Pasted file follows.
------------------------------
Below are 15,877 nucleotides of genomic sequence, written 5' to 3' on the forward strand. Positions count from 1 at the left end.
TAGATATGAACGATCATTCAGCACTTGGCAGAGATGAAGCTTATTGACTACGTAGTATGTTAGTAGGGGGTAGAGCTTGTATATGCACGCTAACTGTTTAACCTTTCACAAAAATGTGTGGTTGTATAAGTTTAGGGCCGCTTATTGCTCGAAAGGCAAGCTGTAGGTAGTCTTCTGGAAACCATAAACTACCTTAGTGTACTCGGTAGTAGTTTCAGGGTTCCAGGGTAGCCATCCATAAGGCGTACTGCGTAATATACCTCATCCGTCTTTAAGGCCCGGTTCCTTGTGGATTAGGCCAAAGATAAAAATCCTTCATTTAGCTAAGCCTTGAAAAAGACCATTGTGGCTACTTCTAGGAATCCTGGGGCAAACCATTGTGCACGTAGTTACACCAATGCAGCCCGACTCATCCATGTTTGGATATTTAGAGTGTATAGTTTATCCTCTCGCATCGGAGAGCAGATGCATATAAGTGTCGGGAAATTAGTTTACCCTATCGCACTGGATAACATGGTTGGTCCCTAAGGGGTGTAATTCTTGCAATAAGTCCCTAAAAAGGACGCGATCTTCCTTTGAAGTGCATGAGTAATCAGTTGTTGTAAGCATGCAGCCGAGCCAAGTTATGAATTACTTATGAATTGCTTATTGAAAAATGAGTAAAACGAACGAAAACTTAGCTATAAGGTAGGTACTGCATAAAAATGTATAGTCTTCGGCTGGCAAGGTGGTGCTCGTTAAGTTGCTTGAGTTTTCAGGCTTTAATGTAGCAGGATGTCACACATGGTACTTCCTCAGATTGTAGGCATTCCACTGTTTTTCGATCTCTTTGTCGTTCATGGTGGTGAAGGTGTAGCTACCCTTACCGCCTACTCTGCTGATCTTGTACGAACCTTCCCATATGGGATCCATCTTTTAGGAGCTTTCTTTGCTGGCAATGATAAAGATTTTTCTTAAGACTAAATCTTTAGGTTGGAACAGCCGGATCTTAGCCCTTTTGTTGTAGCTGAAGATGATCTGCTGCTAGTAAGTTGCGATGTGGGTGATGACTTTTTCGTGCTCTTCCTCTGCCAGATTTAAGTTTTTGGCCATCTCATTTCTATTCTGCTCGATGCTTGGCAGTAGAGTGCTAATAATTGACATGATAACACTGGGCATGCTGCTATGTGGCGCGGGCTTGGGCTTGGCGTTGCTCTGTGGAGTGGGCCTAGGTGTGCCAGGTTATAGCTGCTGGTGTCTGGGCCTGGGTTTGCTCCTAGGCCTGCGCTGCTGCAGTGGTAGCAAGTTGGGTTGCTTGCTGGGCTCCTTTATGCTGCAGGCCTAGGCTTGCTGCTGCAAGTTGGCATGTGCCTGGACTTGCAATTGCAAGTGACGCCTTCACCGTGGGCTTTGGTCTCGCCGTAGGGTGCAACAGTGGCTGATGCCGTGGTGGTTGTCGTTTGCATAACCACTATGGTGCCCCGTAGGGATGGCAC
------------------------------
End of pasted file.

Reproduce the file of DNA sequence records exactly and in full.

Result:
Below are 15,877 nucleotides of genomic sequence, written 5' to 3' on the forward strand. Positions count from 1 at the left end.
TAGATATGAACGATCATTCAGCACTTGGCAGAGATGAAGCTTATTGACTACGTAGTATGTTAGTAGGGGGTAGAGCTTGTATATGCACGCTAACTGTTTAACCTTTCACAAAAATGTGTGGTTGTATAAGTTTAGGGCCGCTTATTGCTCGAAAGGCAAGCTGTAGGTAGTCTTCTGGAAACCATAAACTACCTTAGTGTACTCGGTAGTAGTTTCAGGGTTCCAGGGTAGCCATCCATAAGGCGTACTGCGTAATATACCTCATCCGTCTTTAAGGCCCGGTTCCTTGTGGATTAGGCCAAAGATAAAAATCCTTCATTTAGCTAAGCCTTGAAAAAGACCATTGTGGCTACTTCTAGGAATCCTGGGGCAAACCATTGTGCACGTAGTTACACCAATGCAGCCCGACTCATCCATGTTTGGATATTTAGAGTGTATAGTTTATCCTCTCGCATCGGAGAGCAGATGCATATAAGTGTCGGGAAATTAGTTTACCCTATCGCACTGGATAACATGGTTGGTCCCTAAGGGGTGTAATTCTTGCAATAAGTCCCTAAAAAGGACGCGATCTTCCTTTGAAGTGCATGAGTAATCAGTTGTTGTAAGCATGCAGCCGAGCCAAGTTATGAATTACTTATGAATTGCTTATTGAAAAATGAGTAAAACGAACGAAAACTTAGCTATAAGGTAGGTACTGCATAAAAATGTATAGTCTTCGGCTGGCAAGGTGGTGCTCGTTAAGTTGCTTGAGTTTTCAGGCTTTAATGTAGCAGGATGTCACACATGGTACTTCCTCAGATTGTAGGCATTCCACTGTTTTTCGATCTCTTTGTCGTTCATGGTGGTGAAGGTGTAGCTACCCTTACCGCCTACTCTGCTGATCTTGTACGAACCTTCCCATATGGGATCCATCTTTTAGGAGCTTTCTTTGCTGGCAATGATAAAGATTTTTCTTAAGACTAAATCTTTAGGTTGGAACAGCCGGATCTTAGCCCTTTTGTTGTAGCTGAAGATGATCTGCTGCTAGTAAGTTGCGATGTGGGTGATGACTTTTTCGTGCTCTTCCTCTGCCAGATTTAAGTTTTTGGCCATCTCATTTCTATTCTGCTCGATGCTTGGCAGTAGAGTGCTAATAATTGACATGATAACACTGGGCATGCTGCTATGTGGCGCGGGCTTGGGCTTGGCGTTGCTCTGTGGAGTGGGCCTAGGTGTGCCAGGTTATAGCTGCTGGTGTCTGGGCCTGGGTTTGCTCCTAGGCCTGCGCTGCTGCAGTGGTAGCAAGTTGGGTTGCTTGCTGGGCTCCTTTATGCTGCAGGCCTAGGCTTGCTGCTGCAAGTTGGCATGTGCCTGGACTTGCAATTGCAAGTGACGCCTTCACCGTGGGCTTTGGTCTCGCCGTAGGGTGCAACAGTGGCTGATGCCGTGGTGGTTGTCGTTTGCATAACCACTATGGTGCCCCGTAGGGATGGCAC